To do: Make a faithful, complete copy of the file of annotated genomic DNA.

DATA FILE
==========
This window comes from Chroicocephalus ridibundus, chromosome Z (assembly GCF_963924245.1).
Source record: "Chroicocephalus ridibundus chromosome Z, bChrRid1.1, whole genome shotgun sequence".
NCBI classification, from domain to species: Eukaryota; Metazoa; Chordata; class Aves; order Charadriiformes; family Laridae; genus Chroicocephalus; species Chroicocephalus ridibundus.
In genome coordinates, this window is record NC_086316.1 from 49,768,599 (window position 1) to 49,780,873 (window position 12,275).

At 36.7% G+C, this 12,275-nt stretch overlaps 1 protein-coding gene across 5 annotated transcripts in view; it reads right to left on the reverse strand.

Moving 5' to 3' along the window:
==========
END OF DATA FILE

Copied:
This window comes from Chroicocephalus ridibundus, chromosome Z (assembly GCF_963924245.1).
Source record: "Chroicocephalus ridibundus chromosome Z, bChrRid1.1, whole genome shotgun sequence".
NCBI classification, from domain to species: Eukaryota; Metazoa; Chordata; class Aves; order Charadriiformes; family Laridae; genus Chroicocephalus; species Chroicocephalus ridibundus.
In genome coordinates, this window is record NC_086316.1 from 49,768,599 (window position 1) to 49,780,873 (window position 12,275).

At 36.7% G+C, this 12,275-nt stretch overlaps 1 protein-coding gene across 5 annotated transcripts in view; it reads right to left on the reverse strand.

Moving 5' to 3' along the window: